My last blog was on accessing personal macros from my custom ribbon.
This blog is about where to store these personal macros. These personal macros are the ones that save you time and tedious work. There are basically two ways to go.
Some save them to their Personal.xlsb file that loads on opening Excel. Others including me prefer the Add-In method which has a .xlam extension and still loads on opening Excel is ticked as an active Add-in.
The Add-In is essentially a hard wired hidden workbook unless you go into the VBE (see left) and select the Workbook object and and then change the highlighted setting IsAddIn True to False. But to save it you will have to change this setting back to True if you want to continue with this Workbook being an Add-In. To create one you start with a new workbook, get it the way you want it including the VBA code you need for the macros you want to access then save as an .xlam extension and the workbook will disappear from view.
For it to load with each Excel session you will need to save it to the Add-In directory which on my machine is C:\Users\John\AppData\Roaming\Microsoft\AddIns .
To edit the Add-In you have to got to the VBE and as above select the Workbook object and and then change the highlighted setting IsAddIn True to False. Do your changes then back to the highlighted setting IsAddIn True to False and hit save in the VBE. If you forget to save Excel will ask if you want to save as you close down your Excel session but hey that’s leaving things to chance and your changes may not survive an Excel crash.
The Personal.xlsb workbook is a hidden workbook but can be unhidden like any hidden workbook conventionally using the ribbon command like below. To create one you need to record a macro and then choose Personal.xlsb in the store to field. This will automatically create a Personal.xlsb file in the XLStart directory which for my PC is: C:\Users\John\AppData\Roaming\Microsoft\Excel\XLSTART . This method is actually great for those who don’t know VBA but want to use macros to save time so store recorded macros and don’t need to share them with others. For instance, say with a regularly downloaded bank csv report, you need a macro to just clean it up – maybe delete columns you don’t need and then add some headings and add a pivot table 3 columns to the right. You record the macro, give it a meaningful name like CleanupBankDump, save it to Personal.xlsb and then it’s there to act upon which ever sheet they have opening the future so note you have to be mindful that you have the right sheet in front of you. Even so, a user with good VBA skills can still use the Personal.xlsb method as long as they write the VBA code to an object of module within this Personal.xlsb file.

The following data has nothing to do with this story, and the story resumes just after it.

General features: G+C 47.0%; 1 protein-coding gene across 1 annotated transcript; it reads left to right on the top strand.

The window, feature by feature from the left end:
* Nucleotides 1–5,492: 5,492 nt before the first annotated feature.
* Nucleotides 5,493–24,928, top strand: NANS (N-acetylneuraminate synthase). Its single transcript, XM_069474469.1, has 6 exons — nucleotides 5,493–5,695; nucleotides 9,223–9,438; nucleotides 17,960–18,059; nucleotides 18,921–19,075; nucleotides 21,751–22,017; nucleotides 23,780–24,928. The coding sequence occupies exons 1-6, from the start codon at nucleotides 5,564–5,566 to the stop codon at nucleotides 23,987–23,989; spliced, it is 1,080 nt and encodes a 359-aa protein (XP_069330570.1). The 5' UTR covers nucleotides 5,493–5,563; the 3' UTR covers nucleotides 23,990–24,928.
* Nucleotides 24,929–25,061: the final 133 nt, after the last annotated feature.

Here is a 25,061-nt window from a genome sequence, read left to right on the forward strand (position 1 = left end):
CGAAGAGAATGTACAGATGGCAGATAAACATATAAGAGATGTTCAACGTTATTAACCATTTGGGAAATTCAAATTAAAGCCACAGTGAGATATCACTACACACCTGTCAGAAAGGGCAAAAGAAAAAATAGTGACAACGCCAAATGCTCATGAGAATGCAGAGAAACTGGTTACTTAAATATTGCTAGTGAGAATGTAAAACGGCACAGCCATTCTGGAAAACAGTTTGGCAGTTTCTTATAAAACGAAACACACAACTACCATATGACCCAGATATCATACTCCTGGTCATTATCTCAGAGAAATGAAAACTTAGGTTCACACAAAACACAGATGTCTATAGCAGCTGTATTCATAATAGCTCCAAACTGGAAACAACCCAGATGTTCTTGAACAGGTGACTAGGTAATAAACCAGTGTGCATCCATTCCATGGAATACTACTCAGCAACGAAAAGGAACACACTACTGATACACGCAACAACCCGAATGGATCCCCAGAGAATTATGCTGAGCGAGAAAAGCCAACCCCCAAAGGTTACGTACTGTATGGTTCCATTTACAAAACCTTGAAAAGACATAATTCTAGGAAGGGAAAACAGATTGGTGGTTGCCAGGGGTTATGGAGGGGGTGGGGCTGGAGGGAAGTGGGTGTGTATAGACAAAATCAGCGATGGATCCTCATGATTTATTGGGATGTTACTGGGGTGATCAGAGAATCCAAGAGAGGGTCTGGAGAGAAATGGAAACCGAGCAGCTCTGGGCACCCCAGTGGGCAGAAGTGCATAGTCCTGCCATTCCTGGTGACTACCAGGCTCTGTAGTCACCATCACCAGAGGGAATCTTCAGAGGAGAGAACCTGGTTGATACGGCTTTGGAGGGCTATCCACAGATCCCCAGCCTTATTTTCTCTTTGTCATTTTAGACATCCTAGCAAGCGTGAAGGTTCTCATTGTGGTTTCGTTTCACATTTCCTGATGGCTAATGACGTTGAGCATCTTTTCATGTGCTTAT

If you need to distribute and maintain macros to a group of users then an Add-In is the better method and can be located on a server and then only have to manage the one file in theory. But users can accidentally save a copy to their local drive when prompted by Excel and not pick up changes you make to the server located .xlam file so be mindful of this. But if you explain to users not to be sloppy with this issue, it can work well.
Note another small issue is if you have created a Personal.xlsb file then all recorded macros default to this rather than the active file which is a very slight inconvenience as usually the VBA code is intended for the active workbook.
Whether you use Personal.xlsb or an Add-In.xlam is therefore a personal choice depending on your knowledge of VBA and job role. It doesn’t make too much difference which you use if the macros are just for you. But for me, I like Add-Ins because I have learned to use them and they are powerful when you need roll out macros to others.